(Dissenting Opn, at 17).
With the two Justice dissent on a question of law–the proper interpretation of the SRA’s arbitration clause and its applicability to the separate legal services agreement for endorsement deals–providing an appeal as of right to the Court of Appeals, Revis now asks the Court to reverse the Appellate Division majority’s opinion and limit the scope of the SRA’s arbitration clause to only an agent’s services in negotiating contracts with NFL teams. Separate agreements could incorporate the SRA’s arbitration clause by reference if the parties so choose. But unless they do expressly, the SRA’s arbitration clause should be limited to the services that the SRA covers.
Revis has a strong argument under the plain terms of the SRA, which, as the Appellate Division dissent notes, limited arbitration to when disputes arise in the meaning, interpretation, or enforcement of “this Agreement.” Indeed, New York’s general rule is that the question of arbitrability is first decided in the courts (see Matter of Smith Barney Shearson Inc. v Sacharow, 91 NY2d 39, 45  [“the question of arbitrability is an issue generally for judicial determination in the first instance”]). Only a narrow exception exists when the parties clearly and unmistakably agree “to arbitrate even [arbitrability]” (id.).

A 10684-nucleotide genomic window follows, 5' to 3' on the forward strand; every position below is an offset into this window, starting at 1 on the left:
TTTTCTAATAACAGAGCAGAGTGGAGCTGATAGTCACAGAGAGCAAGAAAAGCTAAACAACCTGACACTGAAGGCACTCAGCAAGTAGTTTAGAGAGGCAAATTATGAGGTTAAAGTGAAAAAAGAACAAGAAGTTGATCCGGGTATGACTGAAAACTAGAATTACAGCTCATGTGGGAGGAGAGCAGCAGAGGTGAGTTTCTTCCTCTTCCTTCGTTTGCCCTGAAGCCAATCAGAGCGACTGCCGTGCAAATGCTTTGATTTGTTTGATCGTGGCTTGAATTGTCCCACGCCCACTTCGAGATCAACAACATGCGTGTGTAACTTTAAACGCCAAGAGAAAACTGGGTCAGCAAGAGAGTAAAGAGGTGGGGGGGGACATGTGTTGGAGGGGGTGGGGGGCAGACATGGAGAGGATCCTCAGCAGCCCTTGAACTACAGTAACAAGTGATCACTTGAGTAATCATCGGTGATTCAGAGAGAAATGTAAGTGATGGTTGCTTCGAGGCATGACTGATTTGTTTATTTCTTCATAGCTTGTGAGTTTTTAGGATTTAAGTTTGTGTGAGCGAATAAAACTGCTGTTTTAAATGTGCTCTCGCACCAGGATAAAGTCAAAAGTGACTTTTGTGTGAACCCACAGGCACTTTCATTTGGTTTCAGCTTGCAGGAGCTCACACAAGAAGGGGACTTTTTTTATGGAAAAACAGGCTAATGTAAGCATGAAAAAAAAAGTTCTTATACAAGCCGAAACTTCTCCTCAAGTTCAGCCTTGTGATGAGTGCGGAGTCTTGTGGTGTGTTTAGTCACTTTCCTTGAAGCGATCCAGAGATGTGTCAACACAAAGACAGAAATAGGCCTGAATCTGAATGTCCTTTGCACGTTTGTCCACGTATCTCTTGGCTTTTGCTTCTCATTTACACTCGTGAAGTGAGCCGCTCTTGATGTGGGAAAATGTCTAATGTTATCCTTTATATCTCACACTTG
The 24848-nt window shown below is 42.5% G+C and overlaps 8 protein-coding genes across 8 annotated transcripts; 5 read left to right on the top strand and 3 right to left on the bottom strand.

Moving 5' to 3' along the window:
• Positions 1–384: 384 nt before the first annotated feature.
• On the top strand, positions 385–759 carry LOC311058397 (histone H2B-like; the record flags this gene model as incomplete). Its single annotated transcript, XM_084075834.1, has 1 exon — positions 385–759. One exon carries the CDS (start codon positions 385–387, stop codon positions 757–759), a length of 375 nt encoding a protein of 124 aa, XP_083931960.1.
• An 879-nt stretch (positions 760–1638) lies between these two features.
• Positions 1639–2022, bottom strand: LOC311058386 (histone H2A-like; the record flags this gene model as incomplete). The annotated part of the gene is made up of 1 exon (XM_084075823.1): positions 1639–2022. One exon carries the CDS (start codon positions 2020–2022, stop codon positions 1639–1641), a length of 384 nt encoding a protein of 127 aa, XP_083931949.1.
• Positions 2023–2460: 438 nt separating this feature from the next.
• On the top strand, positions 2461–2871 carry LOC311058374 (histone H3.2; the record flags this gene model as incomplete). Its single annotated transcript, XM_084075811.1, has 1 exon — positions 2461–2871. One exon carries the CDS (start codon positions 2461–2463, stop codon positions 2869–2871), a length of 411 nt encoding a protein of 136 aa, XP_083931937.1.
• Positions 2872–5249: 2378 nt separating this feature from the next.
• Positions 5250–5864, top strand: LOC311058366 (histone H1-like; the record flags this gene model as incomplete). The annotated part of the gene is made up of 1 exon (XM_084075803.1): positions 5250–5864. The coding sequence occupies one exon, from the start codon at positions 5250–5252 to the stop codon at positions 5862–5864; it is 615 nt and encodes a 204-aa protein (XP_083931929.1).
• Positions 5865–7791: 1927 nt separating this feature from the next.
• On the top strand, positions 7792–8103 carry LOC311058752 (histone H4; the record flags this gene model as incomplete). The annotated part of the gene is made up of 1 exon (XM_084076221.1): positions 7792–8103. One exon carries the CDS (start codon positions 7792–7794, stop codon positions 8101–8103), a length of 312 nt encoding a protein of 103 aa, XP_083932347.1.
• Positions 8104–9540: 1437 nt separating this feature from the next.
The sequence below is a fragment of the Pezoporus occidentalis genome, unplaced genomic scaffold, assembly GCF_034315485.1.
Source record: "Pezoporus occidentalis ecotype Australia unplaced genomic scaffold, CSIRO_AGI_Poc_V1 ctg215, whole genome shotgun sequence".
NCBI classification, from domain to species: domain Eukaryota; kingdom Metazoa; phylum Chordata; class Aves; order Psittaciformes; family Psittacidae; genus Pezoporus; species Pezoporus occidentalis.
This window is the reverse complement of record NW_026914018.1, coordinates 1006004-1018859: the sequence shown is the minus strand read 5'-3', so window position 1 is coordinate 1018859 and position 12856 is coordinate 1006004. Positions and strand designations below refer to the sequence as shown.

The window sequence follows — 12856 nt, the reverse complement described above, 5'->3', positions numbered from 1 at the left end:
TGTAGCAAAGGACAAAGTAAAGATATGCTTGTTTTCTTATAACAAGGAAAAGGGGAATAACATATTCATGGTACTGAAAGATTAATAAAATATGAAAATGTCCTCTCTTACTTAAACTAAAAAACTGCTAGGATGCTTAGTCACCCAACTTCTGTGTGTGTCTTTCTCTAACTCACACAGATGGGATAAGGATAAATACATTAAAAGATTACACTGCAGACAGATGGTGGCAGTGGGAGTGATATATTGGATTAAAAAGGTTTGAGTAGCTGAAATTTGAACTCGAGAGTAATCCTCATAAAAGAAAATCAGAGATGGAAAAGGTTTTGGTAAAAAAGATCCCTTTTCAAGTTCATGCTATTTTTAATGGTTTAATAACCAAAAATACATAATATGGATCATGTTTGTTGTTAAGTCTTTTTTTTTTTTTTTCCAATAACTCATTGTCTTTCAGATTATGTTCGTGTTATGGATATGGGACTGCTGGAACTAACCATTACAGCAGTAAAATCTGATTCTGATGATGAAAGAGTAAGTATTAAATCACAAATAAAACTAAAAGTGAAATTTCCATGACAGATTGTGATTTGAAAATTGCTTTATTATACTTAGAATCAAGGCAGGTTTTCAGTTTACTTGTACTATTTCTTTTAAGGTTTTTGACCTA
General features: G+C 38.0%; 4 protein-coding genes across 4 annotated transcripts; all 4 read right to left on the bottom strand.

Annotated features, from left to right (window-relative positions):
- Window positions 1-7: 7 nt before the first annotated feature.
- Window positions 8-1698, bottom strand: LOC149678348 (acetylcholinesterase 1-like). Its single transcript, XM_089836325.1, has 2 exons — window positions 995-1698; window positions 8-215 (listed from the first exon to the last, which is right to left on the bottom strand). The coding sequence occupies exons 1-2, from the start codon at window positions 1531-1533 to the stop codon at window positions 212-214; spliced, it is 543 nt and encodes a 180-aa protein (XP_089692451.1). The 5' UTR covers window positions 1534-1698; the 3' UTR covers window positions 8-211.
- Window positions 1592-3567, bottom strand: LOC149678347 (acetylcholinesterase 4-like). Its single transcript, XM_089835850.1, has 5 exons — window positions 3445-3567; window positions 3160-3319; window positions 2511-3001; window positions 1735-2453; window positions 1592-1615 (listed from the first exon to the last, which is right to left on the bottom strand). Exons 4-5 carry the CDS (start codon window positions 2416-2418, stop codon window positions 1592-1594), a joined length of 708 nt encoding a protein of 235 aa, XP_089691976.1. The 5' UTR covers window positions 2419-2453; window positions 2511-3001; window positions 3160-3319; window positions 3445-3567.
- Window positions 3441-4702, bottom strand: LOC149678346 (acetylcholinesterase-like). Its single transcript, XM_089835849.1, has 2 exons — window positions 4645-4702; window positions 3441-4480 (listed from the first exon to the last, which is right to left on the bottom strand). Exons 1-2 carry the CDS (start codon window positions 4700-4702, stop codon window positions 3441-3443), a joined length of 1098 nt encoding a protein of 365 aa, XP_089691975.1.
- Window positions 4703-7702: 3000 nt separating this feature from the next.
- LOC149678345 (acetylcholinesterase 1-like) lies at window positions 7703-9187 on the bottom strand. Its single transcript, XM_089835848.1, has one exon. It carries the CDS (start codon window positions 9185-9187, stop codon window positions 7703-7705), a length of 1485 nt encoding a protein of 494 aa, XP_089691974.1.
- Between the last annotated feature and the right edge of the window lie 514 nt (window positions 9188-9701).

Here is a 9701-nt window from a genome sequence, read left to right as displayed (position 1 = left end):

Although the AAA Rules incorporated in the SRA is an unmistakeable agreement to arbitrate the arbitrability of claims arising under the SRA, Revis’s claims don’t appear to arise under the SRA. Rather, Revis’s fraud claims relate only to the separate legal services agreement for the off the field endorsements. Because that agreement was an oral one, there is no unmistakeable agreement to arbitrate even the arbitrability of disputes arising under it.
What’s remarkable is that this case could have a significant impact on how broadly or narrowly the arbitration clause of the NFLPA’s standard representation agreement is construed, and yet, so far, there are no amicus filings supporting either side. But there’s still time. The Court of Appeals’ rules for amicus motions provide that amicus briefs can be filed up until about one month before the case is scheduled for oral argument. And this case hasn’t been scheduled for oral argument yet. The Court of Appeals would benefit from hearing the perspectives of the players or agents who could be impacted by the Court’s interpretation.
For more on Revis’s upcoming trip to the Court of Appeals, you can find the briefs here:
Rob Rosborough is an appellate litigator and partner at Whiteman Osterman & Hanna LLP in Albany, New York. He runs the New York Appeals blog (https://nysappeals.com), covering the New York Court of Appeals and issues of appellate law in New York, where this post was first published. He can be reached at email@example.com or on Twitter at @NYSAppeals.